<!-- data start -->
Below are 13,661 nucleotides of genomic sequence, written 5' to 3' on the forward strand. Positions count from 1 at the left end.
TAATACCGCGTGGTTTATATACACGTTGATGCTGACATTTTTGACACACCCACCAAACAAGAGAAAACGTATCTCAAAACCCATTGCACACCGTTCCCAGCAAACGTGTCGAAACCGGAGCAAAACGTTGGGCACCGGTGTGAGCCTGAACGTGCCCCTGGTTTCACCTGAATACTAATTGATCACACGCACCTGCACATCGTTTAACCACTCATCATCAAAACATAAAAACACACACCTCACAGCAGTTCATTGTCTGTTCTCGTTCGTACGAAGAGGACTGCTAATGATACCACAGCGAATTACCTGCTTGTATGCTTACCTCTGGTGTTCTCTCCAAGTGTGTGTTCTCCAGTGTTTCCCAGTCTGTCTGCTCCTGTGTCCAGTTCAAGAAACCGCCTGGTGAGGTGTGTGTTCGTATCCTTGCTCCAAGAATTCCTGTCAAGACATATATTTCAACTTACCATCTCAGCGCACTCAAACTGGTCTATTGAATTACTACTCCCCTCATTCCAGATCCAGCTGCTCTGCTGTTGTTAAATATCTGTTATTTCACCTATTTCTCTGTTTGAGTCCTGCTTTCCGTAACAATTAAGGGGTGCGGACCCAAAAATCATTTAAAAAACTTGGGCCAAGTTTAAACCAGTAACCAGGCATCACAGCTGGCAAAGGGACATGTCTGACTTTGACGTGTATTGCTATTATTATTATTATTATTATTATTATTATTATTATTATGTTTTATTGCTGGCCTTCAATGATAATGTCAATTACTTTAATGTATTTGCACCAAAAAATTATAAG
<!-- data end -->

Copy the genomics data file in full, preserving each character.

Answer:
Below are 13,661 nucleotides of genomic sequence, written 5' to 3' on the forward strand. Positions count from 1 at the left end.
TAATACCGCGTGGTTTATATACACGTTGATGCTGACATTTTTGACACACCCACCAAACAAGAGAAAACGTATCTCAAAACCCATTGCACACCGTTCCCAGCAAACGTGTCGAAACCGGAGCAAAACGTTGGGCACCGGTGTGAGCCTGAACGTGCCCCTGGTTTCACCTGAATACTAATTGATCACACGCACCTGCACATCGTTTAACCACTCATCATCAAAACATAAAAACACACACCTCACAGCAGTTCATTGTCTGTTCTCGTTCGTACGAAGAGGACTGCTAATGATACCACAGCGAATTACCTGCTTGTATGCTTACCTCTGGTGTTCTCTCCAAGTGTGTGTTCTCCAGTGTTTCCCAGTCTGTCTGCTCCTGTGTCCAGTTCAAGAAACCGCCTGGTGAGGTGTGTGTTCGTATCCTTGCTCCAAGAATTCCTGTCAAGACATATATTTCAACTTACCATCTCAGCGCACTCAAACTGGTCTATTGAATTACTACTCCCCTCATTCCAGATCCAGCTGCTCTGCTGTTGTTAAATATCTGTTATTTCACCTATTTCTCTGTTTGAGTCCTGCTTTCCGTAACAATTAAGGGGTGCGGACCCAAAAATCATTTAAAAAACTTGGGCCAAGTTTAAACCAGTAACCAGGCATCACAGCTGGCAAAGGGACATGTCTGACTTTGACGTGTATTGCTATTATTATTATTATTATTATTATTATTATTATTATTATGTTTTATTGCTGGCCTTCAATGATAATGTCAATTACTTTAATGTATTTGCACCAAAAAATTATAAG